RB:     It’s quite a dry, tongue in cheek humour. Definitely not Abbott and Costello because I don’t want to mock the genre at all. In my ideal world I’d like to do for horror what Terry Pratchett did for fantasy and Douglas Adams for science fiction – to write something that is witty and gently spoofing of the genre standards, but is also respectful and has all the imagination of those genres. Some of the comedy comes from the characters and their interactions, but also from an awareness that what’s happening to them is not normal.

Abbot & Costello Meet the Mummy and Terry Pratchett's Pyramids
Poster for Abbot and Costello Meet the Mummy (1955).      Terry Pratchett’s Pyramids (1989).

MD:    The title of the second book, The Werewolf of Priory Grange, has, to this North American, a very British Isles sound to it.  Is there significance to the name Priory Grange?

RB:      The significance of the name Priory Grange you either get or you don’t. It’s from two Sherlock Holmes stories; the Priory School and the Abbey Grange. I never set out to have so many Sherlock Holmes references in the books and I may make a conscious effort to pull back in the 3rd, but I do feel there’s a tonal link between Holmes and the Universal horror. Plus, I read them all as a kid and they are just ingrained in me to the extent that, when I try to write a mystery, there are always Holmesian comparisons.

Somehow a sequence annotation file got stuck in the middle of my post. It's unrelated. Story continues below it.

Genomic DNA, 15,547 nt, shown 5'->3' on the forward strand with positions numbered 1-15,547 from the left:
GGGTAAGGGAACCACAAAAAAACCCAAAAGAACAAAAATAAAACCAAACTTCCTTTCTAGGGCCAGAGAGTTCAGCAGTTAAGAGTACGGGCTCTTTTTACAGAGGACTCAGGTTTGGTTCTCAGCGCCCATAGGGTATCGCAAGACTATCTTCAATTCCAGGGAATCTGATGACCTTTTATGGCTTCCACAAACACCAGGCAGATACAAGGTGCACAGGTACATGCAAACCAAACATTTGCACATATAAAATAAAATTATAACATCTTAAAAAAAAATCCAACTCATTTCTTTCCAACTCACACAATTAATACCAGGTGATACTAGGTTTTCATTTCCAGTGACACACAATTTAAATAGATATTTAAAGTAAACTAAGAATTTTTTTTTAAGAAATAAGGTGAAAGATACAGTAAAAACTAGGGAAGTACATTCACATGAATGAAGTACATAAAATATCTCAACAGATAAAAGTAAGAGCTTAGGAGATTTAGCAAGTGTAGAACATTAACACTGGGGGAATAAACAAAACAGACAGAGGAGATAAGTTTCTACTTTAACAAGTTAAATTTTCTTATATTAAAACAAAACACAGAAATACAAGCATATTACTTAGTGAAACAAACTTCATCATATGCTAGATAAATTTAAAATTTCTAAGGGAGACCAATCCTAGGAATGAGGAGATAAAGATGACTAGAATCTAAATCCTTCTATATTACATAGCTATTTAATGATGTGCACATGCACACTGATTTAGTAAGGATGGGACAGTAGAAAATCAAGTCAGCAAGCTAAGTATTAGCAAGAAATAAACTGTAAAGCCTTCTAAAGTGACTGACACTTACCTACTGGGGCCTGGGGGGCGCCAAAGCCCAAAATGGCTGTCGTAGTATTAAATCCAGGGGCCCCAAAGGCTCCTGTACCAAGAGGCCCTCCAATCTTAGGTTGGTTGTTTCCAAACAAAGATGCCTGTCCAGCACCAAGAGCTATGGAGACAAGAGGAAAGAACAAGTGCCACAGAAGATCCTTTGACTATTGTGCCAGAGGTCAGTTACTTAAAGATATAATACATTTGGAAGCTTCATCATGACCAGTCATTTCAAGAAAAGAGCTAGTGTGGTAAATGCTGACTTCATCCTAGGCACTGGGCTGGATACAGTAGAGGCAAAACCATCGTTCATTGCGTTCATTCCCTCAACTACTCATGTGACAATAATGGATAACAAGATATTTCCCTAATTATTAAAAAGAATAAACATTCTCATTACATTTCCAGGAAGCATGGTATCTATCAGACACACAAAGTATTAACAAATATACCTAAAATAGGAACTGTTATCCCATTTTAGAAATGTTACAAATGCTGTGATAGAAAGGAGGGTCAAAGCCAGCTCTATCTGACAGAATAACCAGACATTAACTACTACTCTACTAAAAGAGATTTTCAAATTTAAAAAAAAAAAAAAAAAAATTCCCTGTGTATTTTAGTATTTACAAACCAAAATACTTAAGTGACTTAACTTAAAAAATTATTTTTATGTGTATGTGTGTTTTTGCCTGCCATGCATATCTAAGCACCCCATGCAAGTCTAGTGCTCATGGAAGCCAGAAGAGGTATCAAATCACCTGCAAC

Sidney Paget Illustrations for The Adventure of the Priory School and The Adventure of the Abbey Grange in Strand Magazine
Illustrations by Sidney Paget from the Strand Magazine publications of “The Adventure of the Priory School” (Feb. 1904) and “The Adventure of the Abbey Grange” (Sept. 1904)

MD:    My understanding is that you have just recently begun writing the third book of the series?  Can you tell us a little about your process?  How long before you expect to have the new book ready for publishing?